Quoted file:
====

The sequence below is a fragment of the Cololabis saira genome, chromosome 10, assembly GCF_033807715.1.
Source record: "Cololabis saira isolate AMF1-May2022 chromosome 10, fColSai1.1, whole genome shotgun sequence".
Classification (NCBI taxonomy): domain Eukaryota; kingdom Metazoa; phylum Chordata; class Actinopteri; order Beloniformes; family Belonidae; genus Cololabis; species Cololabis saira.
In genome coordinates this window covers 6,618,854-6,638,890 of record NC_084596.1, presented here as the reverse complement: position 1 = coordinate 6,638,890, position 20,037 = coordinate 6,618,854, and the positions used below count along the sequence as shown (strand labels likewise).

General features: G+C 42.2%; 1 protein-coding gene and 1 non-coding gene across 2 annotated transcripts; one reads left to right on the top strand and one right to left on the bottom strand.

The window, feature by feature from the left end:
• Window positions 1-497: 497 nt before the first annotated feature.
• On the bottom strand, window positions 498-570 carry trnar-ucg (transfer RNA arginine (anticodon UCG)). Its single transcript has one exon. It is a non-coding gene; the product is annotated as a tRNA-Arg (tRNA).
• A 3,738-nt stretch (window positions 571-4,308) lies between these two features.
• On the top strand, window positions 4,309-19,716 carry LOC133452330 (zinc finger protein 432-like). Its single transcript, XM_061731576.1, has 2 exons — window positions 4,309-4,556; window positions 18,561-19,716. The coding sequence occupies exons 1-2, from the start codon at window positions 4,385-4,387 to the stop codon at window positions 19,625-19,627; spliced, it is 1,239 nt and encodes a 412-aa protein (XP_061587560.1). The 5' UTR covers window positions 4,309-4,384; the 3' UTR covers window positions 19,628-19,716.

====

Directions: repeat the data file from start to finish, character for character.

The sequence below is a fragment of the Cololabis saira genome, chromosome 10, assembly GCF_033807715.1.
Source record: "Cololabis saira isolate AMF1-May2022 chromosome 10, fColSai1.1, whole genome shotgun sequence".
Classification (NCBI taxonomy): domain Eukaryota; kingdom Metazoa; phylum Chordata; class Actinopteri; order Beloniformes; family Belonidae; genus Cololabis; species Cololabis saira.
In genome coordinates this window covers 6,618,854-6,638,890 of record NC_084596.1, presented here as the reverse complement: position 1 = coordinate 6,638,890, position 20,037 = coordinate 6,618,854, and the positions used below count along the sequence as shown (strand labels likewise).

General features: G+C 42.2%; 1 protein-coding gene and 1 non-coding gene across 2 annotated transcripts; one reads left to right on the top strand and one right to left on the bottom strand.

The window, feature by feature from the left end:
• Window positions 1-497: 497 nt before the first annotated feature.
• On the bottom strand, window positions 498-570 carry trnar-ucg (transfer RNA arginine (anticodon UCG)). Its single transcript has one exon. It is a non-coding gene; the product is annotated as a tRNA-Arg (tRNA).
• A 3,738-nt stretch (window positions 571-4,308) lies between these two features.
• On the top strand, window positions 4,309-19,716 carry LOC133452330 (zinc finger protein 432-like). Its single transcript, XM_061731576.1, has 2 exons — window positions 4,309-4,556; window positions 18,561-19,716. The coding sequence occupies exons 1-2, from the start codon at window positions 4,385-4,387 to the stop codon at window positions 19,625-19,627; spliced, it is 1,239 nt and encodes a 412-aa protein (XP_061587560.1). The 5' UTR covers window positions 4,309-4,384; the 3' UTR covers window positions 19,628-19,716.